Gill's Oil Condition Sensor now with multiple thread options
5 things you need to know about Condition Monitoring
Maintenance is evolving.
The availability of new sensing technologies and products has enabled a move away from the older Reactive Maintenance (run to failure) and Preventive Maintenance (time based) approaches to the condition based strategy of Predictive Maintenance (PdM).
The rationale for PdM is that by carrying out maintenance only when it is required and by preventing machinery failures, costs are reduced and productive output is increased.
However, PdM requires upfront costs for the sensors and their installation. So, here are five things we feel support the case for condition monitoring and the return on investment it can offer.
1. Using case studies and cost justification exercises, the following comparative maintenance costs relating to power generation are;
- Reactive maintenance – $17.00
- Preventive maintenance – $13.00
- Predictive maintenance – $9.00
(costs in US$,per Horsepower per year – Source; The Electric Power Research Institute)
2. The following benefits have been attributed to condition monitoring;
- Maintenance costs reduced by 50%
- A reduction of 55% in unexpected failures
- Repair and overhaul times down by 60%
- A reduction of 30% in the spare parts inventory
- The Mean Time Between Failures (MTBF) rate increased by 30%
- Uptime increased by 30%
(‘Plant Engineer’s Handbook’ by Keith Mobley)
These figures may seem high, but in a typical manufacturing plant, a 10% reduction in maintenance costs has the same benefit to the bottom line as an increase in sales of 40%. Additionally, studies have shown that a properly implemented Predictive Maintenance programme supported by condition monitoring can replace up to 30% of Preventative Maintenance tasks.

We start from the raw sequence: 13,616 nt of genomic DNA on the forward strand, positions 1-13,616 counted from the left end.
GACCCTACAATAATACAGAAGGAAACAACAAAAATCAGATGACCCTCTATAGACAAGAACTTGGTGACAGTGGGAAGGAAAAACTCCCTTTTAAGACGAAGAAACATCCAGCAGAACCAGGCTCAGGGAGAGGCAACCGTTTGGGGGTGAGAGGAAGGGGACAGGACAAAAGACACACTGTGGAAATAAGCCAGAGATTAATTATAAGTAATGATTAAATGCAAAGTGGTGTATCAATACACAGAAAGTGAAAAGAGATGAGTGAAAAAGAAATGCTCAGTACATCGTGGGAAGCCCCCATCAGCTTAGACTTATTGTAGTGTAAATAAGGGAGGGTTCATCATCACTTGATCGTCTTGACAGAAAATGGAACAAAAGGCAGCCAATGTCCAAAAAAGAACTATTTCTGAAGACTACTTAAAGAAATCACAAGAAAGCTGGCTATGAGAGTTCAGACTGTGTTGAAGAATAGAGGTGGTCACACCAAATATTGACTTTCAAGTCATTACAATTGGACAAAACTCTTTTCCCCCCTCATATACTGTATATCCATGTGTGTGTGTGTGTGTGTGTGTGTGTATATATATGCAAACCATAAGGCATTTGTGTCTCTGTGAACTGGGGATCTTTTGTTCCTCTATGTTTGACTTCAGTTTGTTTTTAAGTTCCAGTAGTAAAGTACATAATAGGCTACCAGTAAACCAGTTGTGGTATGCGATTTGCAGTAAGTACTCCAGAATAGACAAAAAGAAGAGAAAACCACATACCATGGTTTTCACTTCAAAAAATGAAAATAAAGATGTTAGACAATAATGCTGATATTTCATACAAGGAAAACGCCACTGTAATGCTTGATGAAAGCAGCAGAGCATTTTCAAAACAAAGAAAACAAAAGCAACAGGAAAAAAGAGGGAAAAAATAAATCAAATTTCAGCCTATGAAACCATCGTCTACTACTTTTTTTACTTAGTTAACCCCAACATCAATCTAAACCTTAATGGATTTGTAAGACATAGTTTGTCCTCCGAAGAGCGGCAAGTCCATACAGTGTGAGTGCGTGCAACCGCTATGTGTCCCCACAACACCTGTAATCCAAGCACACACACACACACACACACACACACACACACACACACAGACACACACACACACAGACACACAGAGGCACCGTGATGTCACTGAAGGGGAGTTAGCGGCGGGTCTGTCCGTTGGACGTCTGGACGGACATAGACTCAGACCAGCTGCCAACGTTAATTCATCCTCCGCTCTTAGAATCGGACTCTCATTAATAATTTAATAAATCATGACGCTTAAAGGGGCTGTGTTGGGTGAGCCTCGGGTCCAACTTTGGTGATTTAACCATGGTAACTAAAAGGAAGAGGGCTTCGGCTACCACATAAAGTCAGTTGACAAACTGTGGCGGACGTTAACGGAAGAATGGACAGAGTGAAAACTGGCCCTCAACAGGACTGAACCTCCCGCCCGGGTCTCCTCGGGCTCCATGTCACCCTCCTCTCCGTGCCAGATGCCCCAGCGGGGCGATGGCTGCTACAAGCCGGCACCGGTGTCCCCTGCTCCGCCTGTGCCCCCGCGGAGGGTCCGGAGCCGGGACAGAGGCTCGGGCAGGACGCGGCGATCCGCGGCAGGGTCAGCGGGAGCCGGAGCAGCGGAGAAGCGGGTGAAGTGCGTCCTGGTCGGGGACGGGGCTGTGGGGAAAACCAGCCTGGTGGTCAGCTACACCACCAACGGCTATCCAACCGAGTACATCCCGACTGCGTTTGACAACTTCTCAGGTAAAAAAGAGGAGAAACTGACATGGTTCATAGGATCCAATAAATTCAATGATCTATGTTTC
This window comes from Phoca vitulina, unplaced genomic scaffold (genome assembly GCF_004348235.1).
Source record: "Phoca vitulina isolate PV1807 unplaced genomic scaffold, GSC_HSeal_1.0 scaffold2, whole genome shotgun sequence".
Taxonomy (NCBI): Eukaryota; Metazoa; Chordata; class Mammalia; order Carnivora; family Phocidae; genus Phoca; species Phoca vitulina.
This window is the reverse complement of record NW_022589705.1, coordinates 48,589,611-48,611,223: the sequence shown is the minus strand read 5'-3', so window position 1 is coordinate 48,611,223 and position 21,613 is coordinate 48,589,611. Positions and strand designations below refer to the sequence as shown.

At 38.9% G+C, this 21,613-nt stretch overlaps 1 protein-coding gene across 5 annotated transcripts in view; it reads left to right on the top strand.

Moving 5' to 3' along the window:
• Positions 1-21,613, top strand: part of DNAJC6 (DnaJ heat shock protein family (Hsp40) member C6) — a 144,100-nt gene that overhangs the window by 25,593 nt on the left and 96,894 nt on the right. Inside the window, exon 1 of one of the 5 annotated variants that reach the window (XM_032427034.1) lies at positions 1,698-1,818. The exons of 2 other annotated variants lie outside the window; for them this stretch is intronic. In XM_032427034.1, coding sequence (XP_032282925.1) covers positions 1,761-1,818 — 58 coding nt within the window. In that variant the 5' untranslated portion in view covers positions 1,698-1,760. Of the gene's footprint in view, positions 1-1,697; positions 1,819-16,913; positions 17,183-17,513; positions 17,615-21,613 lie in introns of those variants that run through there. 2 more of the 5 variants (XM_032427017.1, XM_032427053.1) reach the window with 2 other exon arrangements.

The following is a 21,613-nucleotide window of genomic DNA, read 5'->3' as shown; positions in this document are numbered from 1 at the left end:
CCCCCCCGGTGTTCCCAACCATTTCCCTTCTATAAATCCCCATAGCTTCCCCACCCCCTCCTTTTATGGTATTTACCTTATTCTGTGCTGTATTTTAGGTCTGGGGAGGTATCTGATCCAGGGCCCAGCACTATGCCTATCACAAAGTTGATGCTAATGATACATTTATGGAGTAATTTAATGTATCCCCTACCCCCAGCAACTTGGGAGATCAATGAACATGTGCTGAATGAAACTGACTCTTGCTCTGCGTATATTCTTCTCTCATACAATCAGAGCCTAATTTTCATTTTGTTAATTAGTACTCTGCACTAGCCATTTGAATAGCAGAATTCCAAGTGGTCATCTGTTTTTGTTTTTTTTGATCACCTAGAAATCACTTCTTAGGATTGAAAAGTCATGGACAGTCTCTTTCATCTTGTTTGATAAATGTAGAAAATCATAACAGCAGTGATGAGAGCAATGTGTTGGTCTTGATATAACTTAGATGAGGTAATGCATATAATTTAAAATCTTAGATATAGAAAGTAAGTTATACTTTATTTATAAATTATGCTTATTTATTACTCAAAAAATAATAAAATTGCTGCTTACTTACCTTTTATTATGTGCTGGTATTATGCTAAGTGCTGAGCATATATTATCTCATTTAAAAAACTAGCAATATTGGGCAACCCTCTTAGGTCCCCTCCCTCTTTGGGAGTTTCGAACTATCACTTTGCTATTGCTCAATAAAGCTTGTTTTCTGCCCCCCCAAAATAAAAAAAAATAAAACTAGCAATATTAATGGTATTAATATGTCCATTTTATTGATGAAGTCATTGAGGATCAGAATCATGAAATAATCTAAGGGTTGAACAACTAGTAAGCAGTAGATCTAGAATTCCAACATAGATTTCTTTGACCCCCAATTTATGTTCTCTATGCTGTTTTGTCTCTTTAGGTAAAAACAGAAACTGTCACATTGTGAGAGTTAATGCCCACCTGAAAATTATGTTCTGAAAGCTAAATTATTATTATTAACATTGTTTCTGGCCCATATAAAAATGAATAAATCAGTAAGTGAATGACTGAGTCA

3. Predictive Maintenance using one or more sensors is shown to decrease machine downtime four times more effectively than other methods. (Plant Engineering Magazine)
4. The measurable benefits Predictive Maintenance programmes in the oil and gas industry have shown, on average, are;
- Return on Investment – 10 times
- Reduction in maintenance costs – 25 to 35%
- Elimination of breakdowns – 70 to 75%
- Reduction in downtime – 35 to 45%
- Increase in production – 20 to 25%
(US Department of Energy)
5. In relation to oil analysis as a condition monitoring technique-
“6.3.5 Equipment Cost/Payback
For facilities utilising a large number of rotating machines that employ circulating lubricant, or for facilities with high dollar equipment using circulating lubricant, few predictive maintenance technologies can offer the opportunity of such a high return for dollars spent. Given the high equipment replacement cost, labour cost, and downtime cost involved with a bearing or gearbox failure, a single failure prevented by the performance of oil analysis can easily pay for a programme for several years.”
(US Department of Energy’s O&M Best Practices Guide Release 3.0)